tac_plus - tacacs plus daemon
<configfile> [ -GghiLPSstv
By default, tac_plus listens on tcp port 49
and provides network devices
(normally routers and access servers) with authentication, authorization and
A configuration file controls the details of authentication, authorization and
- -C <configfile>
- Specify the configuration file name. The -C option is
- -B <bind address>
- Specify the address on which the daemon should
bind(2). Successive instances of -B override previous
instances. By default, the daemon listens on all addresses. Note: this
changes the name of the pid file created by the daemon.
- Remain in the foreground, but not single-threaded nor
logging to the tty.
- -d <level>
- Switch on debugging. By default the output will appear in
the log file and syslog(3).
NOTE: The -g flag will cause these messages to also appear on stdout.
The -t flag will cause these messages to also be written to
The value of level is as described below. These values represent bits that
can be logically OR'd together. The daemon logically ORs successive
occurrences of the -d option.
2 configuration parsing debugging
4 fork(1) debugging
8 authorization debugging
16 authentication debugging
32 password file processing debugging
64 accounting debugging
128 config file parsing & lookup
256 packet transmission/reception
1024 MD5 hash algorithm debugging
2048 very low level encryption/decryption
32768 max session debugging
65536 lock debugging
- Single threaded mode. The daemon will only accept and
service a single connection at a time without forking and without closing
file descriptors. All log messages appear on standard output.
This is intended only for debugging and not for normal service.
This option does not work with single-connection sessions.
- Display help message.
- tac_plus will be run from inetd(8). In inetd mode,
the configuration file is parsed every time tac_plus starts.
If the configuration is large or the frequency of connections is high, this
negatively will affect the responsiveness of the daemon.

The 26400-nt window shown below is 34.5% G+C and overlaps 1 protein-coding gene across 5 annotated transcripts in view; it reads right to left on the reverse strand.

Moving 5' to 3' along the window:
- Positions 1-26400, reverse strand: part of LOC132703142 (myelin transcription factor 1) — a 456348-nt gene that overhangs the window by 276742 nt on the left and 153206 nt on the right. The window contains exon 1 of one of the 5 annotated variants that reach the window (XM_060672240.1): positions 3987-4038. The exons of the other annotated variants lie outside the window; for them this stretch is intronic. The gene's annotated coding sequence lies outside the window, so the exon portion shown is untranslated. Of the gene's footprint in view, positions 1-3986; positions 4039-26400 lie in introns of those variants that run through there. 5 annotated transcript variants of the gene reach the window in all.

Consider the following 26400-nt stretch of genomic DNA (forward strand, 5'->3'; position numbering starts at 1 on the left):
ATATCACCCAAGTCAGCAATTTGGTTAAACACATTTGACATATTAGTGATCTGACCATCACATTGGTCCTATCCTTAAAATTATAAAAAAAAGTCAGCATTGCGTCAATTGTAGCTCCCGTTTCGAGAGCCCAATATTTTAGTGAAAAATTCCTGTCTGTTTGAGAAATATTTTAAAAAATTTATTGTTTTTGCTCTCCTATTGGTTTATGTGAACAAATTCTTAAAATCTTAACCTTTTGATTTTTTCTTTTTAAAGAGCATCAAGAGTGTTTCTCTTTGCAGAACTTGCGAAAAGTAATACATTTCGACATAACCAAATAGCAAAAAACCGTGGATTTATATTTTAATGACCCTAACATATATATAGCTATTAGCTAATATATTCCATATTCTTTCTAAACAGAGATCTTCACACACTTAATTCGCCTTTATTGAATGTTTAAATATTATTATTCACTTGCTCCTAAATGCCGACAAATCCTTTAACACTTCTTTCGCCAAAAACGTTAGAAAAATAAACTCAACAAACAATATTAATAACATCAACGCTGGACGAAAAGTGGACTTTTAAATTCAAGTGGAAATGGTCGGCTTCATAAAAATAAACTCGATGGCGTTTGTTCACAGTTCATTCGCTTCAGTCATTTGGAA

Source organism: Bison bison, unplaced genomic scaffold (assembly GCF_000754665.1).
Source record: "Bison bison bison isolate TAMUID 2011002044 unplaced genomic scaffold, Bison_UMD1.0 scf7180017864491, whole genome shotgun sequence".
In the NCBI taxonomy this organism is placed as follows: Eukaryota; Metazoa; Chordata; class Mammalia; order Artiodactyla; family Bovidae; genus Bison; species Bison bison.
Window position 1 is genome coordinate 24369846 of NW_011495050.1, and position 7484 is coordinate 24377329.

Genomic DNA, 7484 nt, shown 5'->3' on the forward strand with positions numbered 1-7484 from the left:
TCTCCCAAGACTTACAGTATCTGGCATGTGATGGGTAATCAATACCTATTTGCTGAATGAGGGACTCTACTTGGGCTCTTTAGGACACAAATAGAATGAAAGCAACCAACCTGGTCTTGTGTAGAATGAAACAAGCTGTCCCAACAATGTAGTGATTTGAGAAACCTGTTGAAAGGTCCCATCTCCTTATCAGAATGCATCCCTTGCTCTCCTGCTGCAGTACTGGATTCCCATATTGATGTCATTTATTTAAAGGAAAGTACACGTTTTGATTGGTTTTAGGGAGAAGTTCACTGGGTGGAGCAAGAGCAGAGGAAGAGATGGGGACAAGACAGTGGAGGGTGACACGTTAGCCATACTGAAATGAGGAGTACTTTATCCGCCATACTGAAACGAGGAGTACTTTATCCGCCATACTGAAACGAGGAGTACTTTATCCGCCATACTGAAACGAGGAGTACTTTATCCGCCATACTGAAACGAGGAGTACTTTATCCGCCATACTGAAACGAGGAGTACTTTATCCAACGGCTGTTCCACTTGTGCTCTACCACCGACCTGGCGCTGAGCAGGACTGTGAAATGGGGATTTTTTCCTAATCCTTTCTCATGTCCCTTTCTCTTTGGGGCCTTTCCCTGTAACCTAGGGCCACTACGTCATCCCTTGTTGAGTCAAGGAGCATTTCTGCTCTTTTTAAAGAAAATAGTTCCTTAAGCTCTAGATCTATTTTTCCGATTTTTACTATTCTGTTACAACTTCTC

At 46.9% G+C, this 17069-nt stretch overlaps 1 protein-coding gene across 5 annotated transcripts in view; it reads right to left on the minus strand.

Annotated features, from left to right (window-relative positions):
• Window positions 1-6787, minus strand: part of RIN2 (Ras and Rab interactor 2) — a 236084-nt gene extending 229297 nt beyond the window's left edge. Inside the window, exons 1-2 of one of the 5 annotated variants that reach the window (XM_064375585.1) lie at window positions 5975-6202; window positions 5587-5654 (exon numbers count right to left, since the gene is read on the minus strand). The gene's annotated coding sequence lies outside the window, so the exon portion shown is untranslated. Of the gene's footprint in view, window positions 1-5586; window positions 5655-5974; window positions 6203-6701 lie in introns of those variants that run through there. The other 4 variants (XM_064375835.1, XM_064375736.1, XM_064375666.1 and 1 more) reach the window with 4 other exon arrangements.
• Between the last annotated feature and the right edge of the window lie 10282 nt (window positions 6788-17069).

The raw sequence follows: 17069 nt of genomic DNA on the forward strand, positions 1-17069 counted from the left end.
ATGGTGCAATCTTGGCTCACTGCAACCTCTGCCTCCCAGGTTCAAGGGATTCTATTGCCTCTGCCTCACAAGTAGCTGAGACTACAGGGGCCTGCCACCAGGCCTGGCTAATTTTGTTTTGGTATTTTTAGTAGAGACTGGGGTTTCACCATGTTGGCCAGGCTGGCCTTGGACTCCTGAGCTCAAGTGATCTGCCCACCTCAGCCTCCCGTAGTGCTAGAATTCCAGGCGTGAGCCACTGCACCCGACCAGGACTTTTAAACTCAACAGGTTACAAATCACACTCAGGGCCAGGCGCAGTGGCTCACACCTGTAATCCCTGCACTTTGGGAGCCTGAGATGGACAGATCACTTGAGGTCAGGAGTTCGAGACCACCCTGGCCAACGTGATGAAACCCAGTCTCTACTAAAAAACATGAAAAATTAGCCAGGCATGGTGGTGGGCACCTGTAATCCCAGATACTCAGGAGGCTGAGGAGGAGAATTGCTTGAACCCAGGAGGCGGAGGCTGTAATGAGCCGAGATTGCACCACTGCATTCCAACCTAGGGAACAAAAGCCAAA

If the config file is small, connections are infrequent, and authentication
is being done via passwd(5) files or SKEY (which are not cached), running
in inetd mode should be tolerable, but still is not recommended.
This option does not work with single-connection sessions.
- -l <logfile>
- Specify an alternate log file location. This file is only
used when the -d option is used. The logs are still posted to
- Lookup DNS PTR (Domain Name System PoinTeR) record of
client addresses. The resulting FQDN (Fully Qualified Domain Name), if it
resolves, will be used in log messages, libwrap (tcp_wrappers) checks, and
for matching host clauses of the configuration file. Also see
- Parse the configuration file, echo it to standard output
while parsing, and then exit. tac_plus will exit non-zero when a
parser error occurs.
Useful for debugging configuration file syntax.
- -p <port>
- Listen on the specified port number instead of the default
port 49 for incoming tcp connections. Note: this changes the name
of the pid file created by the daemon.
- Enables or allows client single-connection mode, where-by
the client will create one connection and interleave queries.
Note: this is broken in IOS and IOS-XE.
Note: this is currently only partially supported in the daemon.
- Causes the daemon to always reject authentication requests
which contain a minor version number of zero (SENDPASS). This enhances
security in the event that someone discovers your encryption key. SENDPASS